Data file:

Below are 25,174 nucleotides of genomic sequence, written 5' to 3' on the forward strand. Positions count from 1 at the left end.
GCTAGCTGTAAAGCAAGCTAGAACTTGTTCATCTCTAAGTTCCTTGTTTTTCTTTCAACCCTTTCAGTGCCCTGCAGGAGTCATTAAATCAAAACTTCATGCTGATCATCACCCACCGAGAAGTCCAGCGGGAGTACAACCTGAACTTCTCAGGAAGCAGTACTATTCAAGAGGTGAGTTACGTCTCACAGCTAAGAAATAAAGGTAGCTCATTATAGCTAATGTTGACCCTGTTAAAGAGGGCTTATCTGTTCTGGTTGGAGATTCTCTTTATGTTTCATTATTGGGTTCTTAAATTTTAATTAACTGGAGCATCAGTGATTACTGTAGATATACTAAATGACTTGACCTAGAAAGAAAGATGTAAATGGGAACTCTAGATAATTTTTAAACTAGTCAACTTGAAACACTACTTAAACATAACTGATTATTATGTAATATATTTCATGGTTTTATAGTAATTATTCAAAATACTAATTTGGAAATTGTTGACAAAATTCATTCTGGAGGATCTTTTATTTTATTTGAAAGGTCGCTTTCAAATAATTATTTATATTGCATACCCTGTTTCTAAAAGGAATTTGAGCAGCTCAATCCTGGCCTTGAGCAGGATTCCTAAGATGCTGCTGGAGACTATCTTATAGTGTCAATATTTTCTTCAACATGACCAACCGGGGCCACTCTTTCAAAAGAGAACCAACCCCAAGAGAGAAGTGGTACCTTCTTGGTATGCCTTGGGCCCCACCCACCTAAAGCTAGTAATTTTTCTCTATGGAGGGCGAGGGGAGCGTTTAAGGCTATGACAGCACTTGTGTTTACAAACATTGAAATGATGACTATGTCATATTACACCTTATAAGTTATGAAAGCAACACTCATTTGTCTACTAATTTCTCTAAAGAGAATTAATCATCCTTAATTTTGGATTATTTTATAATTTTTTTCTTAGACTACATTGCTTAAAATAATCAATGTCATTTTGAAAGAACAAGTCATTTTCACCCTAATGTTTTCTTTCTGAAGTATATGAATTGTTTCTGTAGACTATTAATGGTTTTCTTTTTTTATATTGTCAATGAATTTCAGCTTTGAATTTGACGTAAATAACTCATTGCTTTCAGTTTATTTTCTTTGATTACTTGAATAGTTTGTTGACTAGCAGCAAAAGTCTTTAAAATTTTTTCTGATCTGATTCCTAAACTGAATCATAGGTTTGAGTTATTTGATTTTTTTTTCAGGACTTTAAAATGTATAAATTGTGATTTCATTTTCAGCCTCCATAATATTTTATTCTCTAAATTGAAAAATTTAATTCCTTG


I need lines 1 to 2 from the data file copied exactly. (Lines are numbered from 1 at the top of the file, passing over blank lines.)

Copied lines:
Below are 25,174 nucleotides of genomic sequence, written 5' to 3' on the forward strand. Positions count from 1 at the left end.
GCTAGCTGTAAAGCAAGCTAGAACTTGTTCATCTCTAAGTTCCTTGTTTTTCTTTCAACCCTTTCAGTGCCCTGCAGGAGTCATTAAATCAAAACTTCATGCTGATCATCACCCACCGAGAAGTCCAGCGGGAGTACAACCTGAACTTCTCAGGAAGCAGTACTATTCAAGAGGTGAGTTACGTCTCACAGCTAAGAAATAAAGGTAGCTCATTATAGCTAATGTTGACCCTGTTAAAGAGGGCTTATCTGTTCTGGTTGGAGATTCTCTTTATGTTTCATTATTGGGTTCTTAAATTTTAATTAACTGGAGCATCAGTGATTACTGTAGATATACTAAATGACTTGACCTAGAAAGAAAGATGTAAATGGGAACTCTAGATAATTTTTAAACTAGTCAACTTGAAACACTACTTAAACATAACTGATTATTATGTAATATATTTCATGGTTTTATAGTAATTATTCAAAATACTAATTTGGAAATTGTTGACAAAATTCATTCTGGAGGATCTTTTATTTTATTTGAAAGGTCGCTTTCAAATAATTATTTATATTGCATACCCTGTTTCTAAAAGGAATTTGAGCAGCTCAATCCTGGCCTTGAGCAGGATTCCTAAGATGCTGCTGGAGACTATCTTATAGTGTCAATATTTTCTTCAACATGACCAACCGGGGCCACTCTTTCAAAAGAGAACCAACCCCAAGAGAGAAGTGGTACCTTCTTGGTATGCCTTGGGCCCCACCCACCTAAAGCTAGTAATTTTTCTCTATGGAGGGCGAGGGGAGCGTTTAAGGCTATGACAGCACTTGTGTTTACAAACATTGAAATGATGACTATGTCATATTACACCTTATAAGTTATGAAAGCAACACTCATTTGTCTACTAATTTCTCTAAAGAGAATTAATCATCCTTAATTTTGGATTATTTTATAATTTTTTTCTTAGACTACATTGCTTAAAATAATCAATGTCATTTTGAAAGAACAAGTCATTTTCACCCTAATGTTTTCTTTCTGAAGTATATGAATTGTTTCTGTAGACTATTAATGGTTTTCTTTTTTTATATTGTCAATGAATTTCAGCTTTGAATTTGACGTAAATAACTCATTGCTTTCAGTTTATTTTCTTTGATTACTTGAATAGTTTGTTGACTAGCAGCAAAAGTCTTTAAAATTTTTTCTGATCTGATTCCTAAACTGAATCATAGGTTTGAGTTATTTGATTTTTTTTTCAGGACTTTAAAATGTATAAATTGTGATTTCATTTTCAGCCTCCATAATATTTTATTCTCTAAATTGAAAAATTTAATTCCTTG